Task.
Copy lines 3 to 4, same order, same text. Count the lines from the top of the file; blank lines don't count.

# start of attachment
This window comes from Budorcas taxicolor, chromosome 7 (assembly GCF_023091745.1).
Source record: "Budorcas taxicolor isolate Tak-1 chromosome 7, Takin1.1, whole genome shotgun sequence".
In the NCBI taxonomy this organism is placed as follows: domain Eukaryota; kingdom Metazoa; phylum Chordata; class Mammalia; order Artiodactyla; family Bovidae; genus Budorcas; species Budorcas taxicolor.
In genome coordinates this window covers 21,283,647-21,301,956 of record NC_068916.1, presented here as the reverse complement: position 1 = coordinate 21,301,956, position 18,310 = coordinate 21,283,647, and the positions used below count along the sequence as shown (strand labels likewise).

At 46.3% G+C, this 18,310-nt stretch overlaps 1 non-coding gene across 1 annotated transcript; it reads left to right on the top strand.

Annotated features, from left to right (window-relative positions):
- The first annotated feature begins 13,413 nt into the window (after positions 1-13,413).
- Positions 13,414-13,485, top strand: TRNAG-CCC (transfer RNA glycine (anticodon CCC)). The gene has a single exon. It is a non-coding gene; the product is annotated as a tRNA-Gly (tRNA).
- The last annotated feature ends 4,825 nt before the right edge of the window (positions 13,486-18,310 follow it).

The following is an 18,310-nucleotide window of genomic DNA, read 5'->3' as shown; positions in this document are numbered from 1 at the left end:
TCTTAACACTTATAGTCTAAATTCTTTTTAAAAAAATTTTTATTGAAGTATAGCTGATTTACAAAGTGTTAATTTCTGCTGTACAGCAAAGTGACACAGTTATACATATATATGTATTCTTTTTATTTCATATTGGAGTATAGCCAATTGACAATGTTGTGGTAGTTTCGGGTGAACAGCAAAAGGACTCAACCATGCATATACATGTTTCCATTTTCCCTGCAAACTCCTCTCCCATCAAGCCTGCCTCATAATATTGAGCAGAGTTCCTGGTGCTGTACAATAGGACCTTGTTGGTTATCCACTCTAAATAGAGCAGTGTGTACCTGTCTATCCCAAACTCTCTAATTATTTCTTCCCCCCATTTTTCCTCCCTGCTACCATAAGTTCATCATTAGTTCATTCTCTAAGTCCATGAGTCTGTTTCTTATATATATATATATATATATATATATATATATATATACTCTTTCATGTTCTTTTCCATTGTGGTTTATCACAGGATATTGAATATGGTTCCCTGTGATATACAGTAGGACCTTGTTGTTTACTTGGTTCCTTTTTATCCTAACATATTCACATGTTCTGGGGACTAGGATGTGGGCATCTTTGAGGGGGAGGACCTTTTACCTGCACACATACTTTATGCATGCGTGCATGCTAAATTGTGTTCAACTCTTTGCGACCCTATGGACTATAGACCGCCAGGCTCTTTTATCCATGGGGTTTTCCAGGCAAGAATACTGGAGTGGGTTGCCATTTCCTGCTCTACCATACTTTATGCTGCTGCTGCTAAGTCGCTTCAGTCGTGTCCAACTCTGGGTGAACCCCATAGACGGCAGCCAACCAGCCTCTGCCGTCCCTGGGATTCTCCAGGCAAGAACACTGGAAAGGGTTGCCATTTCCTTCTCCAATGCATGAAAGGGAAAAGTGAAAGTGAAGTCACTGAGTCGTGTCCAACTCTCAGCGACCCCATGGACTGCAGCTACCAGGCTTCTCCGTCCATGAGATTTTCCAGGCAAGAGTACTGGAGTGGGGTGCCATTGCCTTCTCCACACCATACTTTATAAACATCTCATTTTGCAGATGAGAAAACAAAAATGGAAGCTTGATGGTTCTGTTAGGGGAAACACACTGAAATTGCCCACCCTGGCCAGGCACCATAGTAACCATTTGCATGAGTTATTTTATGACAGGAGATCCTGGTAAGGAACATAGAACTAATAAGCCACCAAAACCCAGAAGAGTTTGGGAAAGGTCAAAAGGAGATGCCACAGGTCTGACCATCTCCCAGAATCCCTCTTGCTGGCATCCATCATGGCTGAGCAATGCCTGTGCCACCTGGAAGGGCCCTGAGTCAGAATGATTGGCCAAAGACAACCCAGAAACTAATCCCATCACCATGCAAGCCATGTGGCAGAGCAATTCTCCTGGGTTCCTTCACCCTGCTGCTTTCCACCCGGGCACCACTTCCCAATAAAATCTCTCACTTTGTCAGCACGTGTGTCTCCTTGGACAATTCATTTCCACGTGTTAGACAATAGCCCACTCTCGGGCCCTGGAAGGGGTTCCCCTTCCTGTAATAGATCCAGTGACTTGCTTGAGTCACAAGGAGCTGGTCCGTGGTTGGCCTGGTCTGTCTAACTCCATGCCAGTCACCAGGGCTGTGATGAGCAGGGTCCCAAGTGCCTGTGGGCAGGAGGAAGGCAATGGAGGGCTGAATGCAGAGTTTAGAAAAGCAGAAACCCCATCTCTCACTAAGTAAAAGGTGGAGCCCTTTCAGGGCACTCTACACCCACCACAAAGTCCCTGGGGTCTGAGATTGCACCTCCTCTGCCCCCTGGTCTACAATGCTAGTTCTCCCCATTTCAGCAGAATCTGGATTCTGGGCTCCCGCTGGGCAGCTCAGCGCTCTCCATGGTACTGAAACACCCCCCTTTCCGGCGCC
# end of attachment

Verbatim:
In the NCBI taxonomy this organism is placed as follows: domain Eukaryota; kingdom Metazoa; phylum Chordata; class Mammalia; order Artiodactyla; family Bovidae; genus Budorcas; species Budorcas taxicolor.
In genome coordinates this window covers 21,283,647-21,301,956 of record NC_068916.1, presented here as the reverse complement: position 1 = coordinate 21,301,956, position 18,310 = coordinate 21,283,647, and the positions used below count along the sequence as shown (strand labels likewise).